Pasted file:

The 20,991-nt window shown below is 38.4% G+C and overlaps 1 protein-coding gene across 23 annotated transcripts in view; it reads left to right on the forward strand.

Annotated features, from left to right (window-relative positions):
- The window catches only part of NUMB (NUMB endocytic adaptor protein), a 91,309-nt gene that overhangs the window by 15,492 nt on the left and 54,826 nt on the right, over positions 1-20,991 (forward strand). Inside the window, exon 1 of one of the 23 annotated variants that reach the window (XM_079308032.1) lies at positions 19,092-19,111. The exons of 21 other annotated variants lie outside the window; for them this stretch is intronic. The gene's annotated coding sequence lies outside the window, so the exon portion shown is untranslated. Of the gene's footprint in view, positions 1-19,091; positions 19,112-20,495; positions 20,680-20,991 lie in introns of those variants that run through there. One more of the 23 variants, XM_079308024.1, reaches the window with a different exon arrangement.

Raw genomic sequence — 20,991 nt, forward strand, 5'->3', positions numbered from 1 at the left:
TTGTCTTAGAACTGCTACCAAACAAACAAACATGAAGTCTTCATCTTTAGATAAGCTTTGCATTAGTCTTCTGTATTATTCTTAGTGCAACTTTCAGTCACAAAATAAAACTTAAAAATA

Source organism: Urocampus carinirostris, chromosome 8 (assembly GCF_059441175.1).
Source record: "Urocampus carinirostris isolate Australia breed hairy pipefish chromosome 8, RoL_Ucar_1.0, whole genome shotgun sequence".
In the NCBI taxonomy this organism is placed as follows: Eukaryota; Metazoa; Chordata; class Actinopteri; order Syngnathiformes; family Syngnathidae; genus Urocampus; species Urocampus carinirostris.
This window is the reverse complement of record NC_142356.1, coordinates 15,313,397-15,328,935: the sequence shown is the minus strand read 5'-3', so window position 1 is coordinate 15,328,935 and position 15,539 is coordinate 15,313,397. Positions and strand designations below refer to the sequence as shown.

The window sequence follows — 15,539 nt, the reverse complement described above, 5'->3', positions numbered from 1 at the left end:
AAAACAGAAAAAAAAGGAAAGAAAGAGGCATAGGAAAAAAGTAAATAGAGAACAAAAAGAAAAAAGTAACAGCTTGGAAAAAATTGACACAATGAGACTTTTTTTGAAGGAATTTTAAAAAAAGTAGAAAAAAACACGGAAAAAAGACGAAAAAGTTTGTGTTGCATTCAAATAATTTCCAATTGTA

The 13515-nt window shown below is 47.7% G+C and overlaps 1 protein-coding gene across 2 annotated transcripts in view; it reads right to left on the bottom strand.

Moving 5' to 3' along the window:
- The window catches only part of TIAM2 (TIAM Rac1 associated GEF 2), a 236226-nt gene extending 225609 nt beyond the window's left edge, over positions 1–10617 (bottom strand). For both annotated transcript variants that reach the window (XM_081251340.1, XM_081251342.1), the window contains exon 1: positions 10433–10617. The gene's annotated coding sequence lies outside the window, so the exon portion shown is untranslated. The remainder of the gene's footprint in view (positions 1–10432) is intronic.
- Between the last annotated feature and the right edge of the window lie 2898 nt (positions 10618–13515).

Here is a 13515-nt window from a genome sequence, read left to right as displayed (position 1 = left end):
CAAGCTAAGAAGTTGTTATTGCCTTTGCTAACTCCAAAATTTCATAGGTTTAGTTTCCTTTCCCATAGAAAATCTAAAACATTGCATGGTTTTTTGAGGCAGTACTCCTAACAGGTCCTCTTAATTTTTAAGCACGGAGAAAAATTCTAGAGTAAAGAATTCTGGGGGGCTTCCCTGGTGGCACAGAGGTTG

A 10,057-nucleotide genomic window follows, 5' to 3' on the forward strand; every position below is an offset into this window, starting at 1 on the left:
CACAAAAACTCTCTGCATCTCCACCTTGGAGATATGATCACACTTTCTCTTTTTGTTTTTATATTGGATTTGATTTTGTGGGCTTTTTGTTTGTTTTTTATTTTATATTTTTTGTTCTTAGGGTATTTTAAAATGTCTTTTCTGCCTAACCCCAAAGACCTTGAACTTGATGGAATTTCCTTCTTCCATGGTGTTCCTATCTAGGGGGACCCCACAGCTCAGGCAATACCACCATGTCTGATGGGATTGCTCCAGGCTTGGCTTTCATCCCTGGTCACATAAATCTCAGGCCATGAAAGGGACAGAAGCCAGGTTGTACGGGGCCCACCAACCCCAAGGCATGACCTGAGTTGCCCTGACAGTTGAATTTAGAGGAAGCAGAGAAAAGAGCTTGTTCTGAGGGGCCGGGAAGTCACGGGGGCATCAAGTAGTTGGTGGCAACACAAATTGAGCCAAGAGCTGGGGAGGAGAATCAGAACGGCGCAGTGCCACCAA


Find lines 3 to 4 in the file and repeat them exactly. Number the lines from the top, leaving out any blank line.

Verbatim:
- The window catches only part of NUMB (NUMB endocytic adaptor protein), a 91,309-nt gene that overhangs the window by 15,492 nt on the left and 54,826 nt on the right, over positions 1-20,991 (forward strand). Inside the window, exon 1 of one of the 23 annotated variants that reach the window (XM_079308032.1) lies at positions 19,092-19,111. The exons of 21 other annotated variants lie outside the window; for them this stretch is intronic. The gene's annotated coding sequence lies outside the window, so the exon portion shown is untranslated. Of the gene's footprint in view, positions 1-19,091; positions 19,112-20,495; positions 20,680-20,991 lie in introns of those variants that run through there. One more of the 23 variants, XM_079308024.1, reaches the window with a different exon arrangement.

Raw genomic sequence — 20,991 nt, forward strand, 5'->3', positions numbered from 1 at the left: